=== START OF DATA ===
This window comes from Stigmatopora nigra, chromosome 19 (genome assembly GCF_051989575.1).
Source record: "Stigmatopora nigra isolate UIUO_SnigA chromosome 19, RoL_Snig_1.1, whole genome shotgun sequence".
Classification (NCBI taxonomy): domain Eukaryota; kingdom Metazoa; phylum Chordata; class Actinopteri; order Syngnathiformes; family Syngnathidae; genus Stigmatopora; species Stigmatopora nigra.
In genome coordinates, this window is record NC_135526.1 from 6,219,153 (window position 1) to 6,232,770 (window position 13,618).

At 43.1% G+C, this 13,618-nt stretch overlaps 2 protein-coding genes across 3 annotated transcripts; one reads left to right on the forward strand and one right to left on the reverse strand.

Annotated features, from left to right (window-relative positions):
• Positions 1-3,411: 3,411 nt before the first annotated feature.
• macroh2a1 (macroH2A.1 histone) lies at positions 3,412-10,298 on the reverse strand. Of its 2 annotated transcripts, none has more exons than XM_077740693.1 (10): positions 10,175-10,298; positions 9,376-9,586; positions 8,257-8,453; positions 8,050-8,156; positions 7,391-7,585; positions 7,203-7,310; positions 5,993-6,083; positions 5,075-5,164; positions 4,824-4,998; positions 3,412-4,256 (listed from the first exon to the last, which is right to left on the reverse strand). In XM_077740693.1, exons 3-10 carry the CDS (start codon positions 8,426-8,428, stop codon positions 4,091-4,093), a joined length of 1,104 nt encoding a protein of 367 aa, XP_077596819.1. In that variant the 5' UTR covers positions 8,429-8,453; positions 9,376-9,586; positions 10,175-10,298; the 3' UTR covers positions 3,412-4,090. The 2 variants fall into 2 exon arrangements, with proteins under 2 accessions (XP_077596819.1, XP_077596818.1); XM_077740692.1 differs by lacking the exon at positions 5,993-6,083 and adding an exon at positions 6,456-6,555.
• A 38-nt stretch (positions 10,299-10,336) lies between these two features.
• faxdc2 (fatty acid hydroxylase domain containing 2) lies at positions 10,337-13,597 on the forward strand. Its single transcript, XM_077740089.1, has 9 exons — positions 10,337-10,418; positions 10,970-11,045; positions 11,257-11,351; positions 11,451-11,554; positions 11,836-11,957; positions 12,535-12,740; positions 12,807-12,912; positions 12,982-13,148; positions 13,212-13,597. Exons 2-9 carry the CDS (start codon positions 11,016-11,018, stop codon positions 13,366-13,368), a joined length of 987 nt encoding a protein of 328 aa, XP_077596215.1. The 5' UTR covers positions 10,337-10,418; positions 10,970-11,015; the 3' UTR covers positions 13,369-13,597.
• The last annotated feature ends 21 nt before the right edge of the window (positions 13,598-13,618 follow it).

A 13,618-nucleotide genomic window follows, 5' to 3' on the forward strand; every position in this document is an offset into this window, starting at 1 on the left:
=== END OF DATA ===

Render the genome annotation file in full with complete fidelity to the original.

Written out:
This window comes from Stigmatopora nigra, chromosome 19 (genome assembly GCF_051989575.1).
Source record: "Stigmatopora nigra isolate UIUO_SnigA chromosome 19, RoL_Snig_1.1, whole genome shotgun sequence".
Classification (NCBI taxonomy): domain Eukaryota; kingdom Metazoa; phylum Chordata; class Actinopteri; order Syngnathiformes; family Syngnathidae; genus Stigmatopora; species Stigmatopora nigra.
In genome coordinates, this window is record NC_135526.1 from 6,219,153 (window position 1) to 6,232,770 (window position 13,618).

At 43.1% G+C, this 13,618-nt stretch overlaps 2 protein-coding genes across 3 annotated transcripts; one reads left to right on the forward strand and one right to left on the reverse strand.

Annotated features, from left to right (window-relative positions):
• Positions 1-3,411: 3,411 nt before the first annotated feature.
• macroh2a1 (macroH2A.1 histone) lies at positions 3,412-10,298 on the reverse strand. Of its 2 annotated transcripts, none has more exons than XM_077740693.1 (10): positions 10,175-10,298; positions 9,376-9,586; positions 8,257-8,453; positions 8,050-8,156; positions 7,391-7,585; positions 7,203-7,310; positions 5,993-6,083; positions 5,075-5,164; positions 4,824-4,998; positions 3,412-4,256 (listed from the first exon to the last, which is right to left on the reverse strand). In XM_077740693.1, exons 3-10 carry the CDS (start codon positions 8,426-8,428, stop codon positions 4,091-4,093), a joined length of 1,104 nt encoding a protein of 367 aa, XP_077596819.1. In that variant the 5' UTR covers positions 8,429-8,453; positions 9,376-9,586; positions 10,175-10,298; the 3' UTR covers positions 3,412-4,090. The 2 variants fall into 2 exon arrangements, with proteins under 2 accessions (XP_077596819.1, XP_077596818.1); XM_077740692.1 differs by lacking the exon at positions 5,993-6,083 and adding an exon at positions 6,456-6,555.
• A 38-nt stretch (positions 10,299-10,336) lies between these two features.
• faxdc2 (fatty acid hydroxylase domain containing 2) lies at positions 10,337-13,597 on the forward strand. Its single transcript, XM_077740089.1, has 9 exons — positions 10,337-10,418; positions 10,970-11,045; positions 11,257-11,351; positions 11,451-11,554; positions 11,836-11,957; positions 12,535-12,740; positions 12,807-12,912; positions 12,982-13,148; positions 13,212-13,597. Exons 2-9 carry the CDS (start codon positions 11,016-11,018, stop codon positions 13,366-13,368), a joined length of 987 nt encoding a protein of 328 aa, XP_077596215.1. The 5' UTR covers positions 10,337-10,418; positions 10,970-11,015; the 3' UTR covers positions 13,369-13,597.
• The last annotated feature ends 21 nt before the right edge of the window (positions 13,598-13,618 follow it).

A 13,618-nucleotide genomic window follows, 5' to 3' on the forward strand; every position in this document is an offset into this window, starting at 1 on the left: